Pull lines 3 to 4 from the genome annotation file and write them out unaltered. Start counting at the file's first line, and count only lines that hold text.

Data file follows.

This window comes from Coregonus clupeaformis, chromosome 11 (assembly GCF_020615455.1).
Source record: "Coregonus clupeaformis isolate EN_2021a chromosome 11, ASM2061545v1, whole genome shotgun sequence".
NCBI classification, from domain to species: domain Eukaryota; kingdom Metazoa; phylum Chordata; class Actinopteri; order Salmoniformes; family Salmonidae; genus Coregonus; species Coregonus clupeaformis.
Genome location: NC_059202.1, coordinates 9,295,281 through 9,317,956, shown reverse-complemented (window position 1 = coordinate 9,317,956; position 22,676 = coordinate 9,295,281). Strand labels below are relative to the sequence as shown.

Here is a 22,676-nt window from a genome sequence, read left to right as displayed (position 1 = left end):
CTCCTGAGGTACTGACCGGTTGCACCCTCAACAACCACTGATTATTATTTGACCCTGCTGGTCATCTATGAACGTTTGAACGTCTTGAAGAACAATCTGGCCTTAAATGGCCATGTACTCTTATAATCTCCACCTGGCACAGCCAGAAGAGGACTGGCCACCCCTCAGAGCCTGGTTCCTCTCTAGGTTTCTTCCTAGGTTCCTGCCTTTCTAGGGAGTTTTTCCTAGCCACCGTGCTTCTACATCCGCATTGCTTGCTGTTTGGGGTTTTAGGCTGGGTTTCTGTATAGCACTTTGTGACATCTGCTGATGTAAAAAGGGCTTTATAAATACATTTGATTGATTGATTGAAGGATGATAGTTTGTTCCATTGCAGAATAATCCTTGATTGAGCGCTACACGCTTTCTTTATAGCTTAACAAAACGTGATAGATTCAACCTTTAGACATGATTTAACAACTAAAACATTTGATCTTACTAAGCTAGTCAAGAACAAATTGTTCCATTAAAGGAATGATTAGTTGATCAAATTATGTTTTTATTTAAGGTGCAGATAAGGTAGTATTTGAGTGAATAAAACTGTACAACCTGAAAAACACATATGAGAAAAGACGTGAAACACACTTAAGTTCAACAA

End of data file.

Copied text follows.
NCBI classification, from domain to species: domain Eukaryota; kingdom Metazoa; phylum Chordata; class Actinopteri; order Salmoniformes; family Salmonidae; genus Coregonus; species Coregonus clupeaformis.
Genome location: NC_059202.1, coordinates 9,295,281 through 9,317,956, shown reverse-complemented (window position 1 = coordinate 9,317,956; position 22,676 = coordinate 9,295,281). Strand labels below are relative to the sequence as shown.